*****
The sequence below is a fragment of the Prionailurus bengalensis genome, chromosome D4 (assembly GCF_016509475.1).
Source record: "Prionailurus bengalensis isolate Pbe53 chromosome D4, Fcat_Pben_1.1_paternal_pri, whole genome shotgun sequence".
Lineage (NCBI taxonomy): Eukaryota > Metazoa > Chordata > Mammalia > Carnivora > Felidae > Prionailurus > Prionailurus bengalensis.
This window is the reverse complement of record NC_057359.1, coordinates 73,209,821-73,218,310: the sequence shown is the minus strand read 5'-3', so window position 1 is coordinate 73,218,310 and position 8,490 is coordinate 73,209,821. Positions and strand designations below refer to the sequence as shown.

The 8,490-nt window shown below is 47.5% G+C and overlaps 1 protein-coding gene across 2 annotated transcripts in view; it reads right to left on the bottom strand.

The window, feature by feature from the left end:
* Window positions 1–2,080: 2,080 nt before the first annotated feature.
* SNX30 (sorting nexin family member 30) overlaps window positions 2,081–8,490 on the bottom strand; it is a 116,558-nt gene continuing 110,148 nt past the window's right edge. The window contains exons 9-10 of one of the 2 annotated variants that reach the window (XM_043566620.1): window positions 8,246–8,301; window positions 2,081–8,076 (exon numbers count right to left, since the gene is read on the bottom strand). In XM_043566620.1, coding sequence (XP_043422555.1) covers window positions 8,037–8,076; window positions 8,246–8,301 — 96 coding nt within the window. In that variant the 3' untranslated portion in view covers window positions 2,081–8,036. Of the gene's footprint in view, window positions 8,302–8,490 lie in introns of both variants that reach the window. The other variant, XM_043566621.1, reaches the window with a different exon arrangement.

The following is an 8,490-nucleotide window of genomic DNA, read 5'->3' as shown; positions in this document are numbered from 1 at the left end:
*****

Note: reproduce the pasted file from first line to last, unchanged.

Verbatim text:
The sequence below is a fragment of the Prionailurus bengalensis genome, chromosome D4 (assembly GCF_016509475.1).
Source record: "Prionailurus bengalensis isolate Pbe53 chromosome D4, Fcat_Pben_1.1_paternal_pri, whole genome shotgun sequence".
Lineage (NCBI taxonomy): Eukaryota > Metazoa > Chordata > Mammalia > Carnivora > Felidae > Prionailurus > Prionailurus bengalensis.
This window is the reverse complement of record NC_057359.1, coordinates 73,209,821-73,218,310: the sequence shown is the minus strand read 5'-3', so window position 1 is coordinate 73,218,310 and position 8,490 is coordinate 73,209,821. Positions and strand designations below refer to the sequence as shown.

The 8,490-nt window shown below is 47.5% G+C and overlaps 1 protein-coding gene across 2 annotated transcripts in view; it reads right to left on the bottom strand.

The window, feature by feature from the left end:
* Window positions 1–2,080: 2,080 nt before the first annotated feature.
* SNX30 (sorting nexin family member 30) overlaps window positions 2,081–8,490 on the bottom strand; it is a 116,558-nt gene continuing 110,148 nt past the window's right edge. The window contains exons 9-10 of one of the 2 annotated variants that reach the window (XM_043566620.1): window positions 8,246–8,301; window positions 2,081–8,076 (exon numbers count right to left, since the gene is read on the bottom strand). In XM_043566620.1, coding sequence (XP_043422555.1) covers window positions 8,037–8,076; window positions 8,246–8,301 — 96 coding nt within the window. In that variant the 3' untranslated portion in view covers window positions 2,081–8,036. Of the gene's footprint in view, window positions 8,302–8,490 lie in introns of both variants that reach the window. The other variant, XM_043566621.1, reaches the window with a different exon arrangement.

The following is an 8,490-nucleotide window of genomic DNA, read 5'->3' as shown; positions in this document are numbered from 1 at the left end: